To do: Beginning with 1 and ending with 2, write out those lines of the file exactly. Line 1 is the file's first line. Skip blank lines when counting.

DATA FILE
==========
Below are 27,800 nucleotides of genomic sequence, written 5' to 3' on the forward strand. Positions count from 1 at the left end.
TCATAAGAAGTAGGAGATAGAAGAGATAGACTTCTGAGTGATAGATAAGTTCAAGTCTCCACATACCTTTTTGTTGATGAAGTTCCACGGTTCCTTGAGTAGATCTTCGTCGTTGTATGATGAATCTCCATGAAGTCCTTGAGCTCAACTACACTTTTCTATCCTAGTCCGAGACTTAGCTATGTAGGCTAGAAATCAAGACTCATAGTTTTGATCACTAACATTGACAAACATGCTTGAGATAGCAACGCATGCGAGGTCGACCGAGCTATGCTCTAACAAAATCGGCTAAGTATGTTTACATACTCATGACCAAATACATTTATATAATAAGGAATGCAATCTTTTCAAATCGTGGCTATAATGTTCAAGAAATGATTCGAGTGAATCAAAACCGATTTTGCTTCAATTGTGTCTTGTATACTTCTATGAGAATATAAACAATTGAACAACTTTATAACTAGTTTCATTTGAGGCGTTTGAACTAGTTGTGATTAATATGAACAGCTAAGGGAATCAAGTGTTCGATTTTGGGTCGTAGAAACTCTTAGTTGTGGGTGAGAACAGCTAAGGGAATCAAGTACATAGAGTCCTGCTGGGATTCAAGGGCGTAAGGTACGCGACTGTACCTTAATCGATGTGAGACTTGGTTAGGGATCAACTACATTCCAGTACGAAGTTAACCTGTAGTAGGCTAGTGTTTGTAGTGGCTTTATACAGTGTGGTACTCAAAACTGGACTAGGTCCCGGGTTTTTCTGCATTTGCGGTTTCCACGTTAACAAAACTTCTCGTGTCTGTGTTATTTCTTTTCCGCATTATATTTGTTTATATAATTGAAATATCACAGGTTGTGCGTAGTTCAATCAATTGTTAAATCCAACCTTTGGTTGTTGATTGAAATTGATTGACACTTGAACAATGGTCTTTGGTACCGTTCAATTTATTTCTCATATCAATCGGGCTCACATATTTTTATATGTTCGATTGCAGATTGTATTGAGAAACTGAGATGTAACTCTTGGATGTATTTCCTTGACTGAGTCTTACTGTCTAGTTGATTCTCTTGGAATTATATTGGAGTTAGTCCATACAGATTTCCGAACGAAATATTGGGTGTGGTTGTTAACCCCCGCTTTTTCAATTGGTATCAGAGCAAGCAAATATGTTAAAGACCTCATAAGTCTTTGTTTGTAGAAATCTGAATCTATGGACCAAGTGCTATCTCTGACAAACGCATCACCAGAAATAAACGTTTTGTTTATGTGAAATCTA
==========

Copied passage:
Below are 27,800 nucleotides of genomic sequence, written 5' to 3' on the forward strand. Positions count from 1 at the left end.
TCATAAGAAGTAGGAGATAGAAGAGATAGACTTCTGAGTGATAGATAAGTTCAAGTCTCCACATACCTTTTTGTTGATGAAGTTCCACGGTTCCTTGAGTAGATCTTCGTCGTTGTATGATGAATCTCCATGAAGTCCTTGAGCTCAACTACACTTTTCTATCCTAGTCCGAGACTTAGCTATGTAGGCTAGAAATCAAGACTCATAGTTTTGATCACTAACATTGACAAACATGCTTGAGATAGCAACGCATGCGAGGTCGACCGAGCTATGCTCTAACAAAATCGGCTAAGTATGTTTACATACTCATGACCAAATACATTTATATAATAAGGAATGCAATCTTTTCAAATCGTGGCTATAATGTTCAAGAAATGATTCGAGTGAATCAAAACCGATTTTGCTTCAATTGTGTCTTGTATACTTCTATGAGAATATAAACAATTGAACAACTTTATAACTAGTTTCATTTGAGGCGTTTGAACTAGTTGTGATTAATATGAACAGCTAAGGGAATCAAGTGTTCGATTTTGGGTCGTAGAAACTCTTAGTTGTGGGTGAGAACAGCTAAGGGAATCAAGTACATAGAGTCCTGCTGGGATTCAAGGGCGTAAGGTACGCGACTGTACCTTAATCGATGTGAGACTTGGTTAGGGATCAACTACATTCCAGTACGAAGTTAACCTGTAGTAGGCTAGTGTTTGTAGTGGCTTTATACAGTGTGGTACTCAAAACTGGACTAGGTCCCGGGTTTTTCTGCATTTGCGGTTTCCACGTTAACAAAACTTCTCGTGTCTGTGTTATTTCTTTTCCGCATTATATTTGTTTATATAATTGAAATATCACAGGTTGTGCGTAGTTCAATCAATTGTTAAATCCAACCTTTGGTTGTTGATTGAAATTGATTGACACTTGAACAATGGTCTTTGGTACCGTTCAATTTATTTCTCATATCAATCGGGCTCACATATTTTTATATGTTCGATTGCAGATTGTATTGAGAAACTGAGATGTAACTCTTGGATGTATTTCCTTGACTGAGTCTTACTGTCTAGTTGATTCTCTTGGAATTATATTGGAGTTAGTCCATACAGATTTCCGAACGAAATATTGGGTGTGGTTGTTAACCCCCGCTTTTTCAATTGGTATCAGAGCAAGCAAATATGTTAAAGACCTCATAAGTCTTTGTTTGTAGAAATCTGAATCTATGGACCAAGTGCTATCTCTGACAAACGCATCACCAGAAATAAACGTTTTGTTTATGTGAAATCTA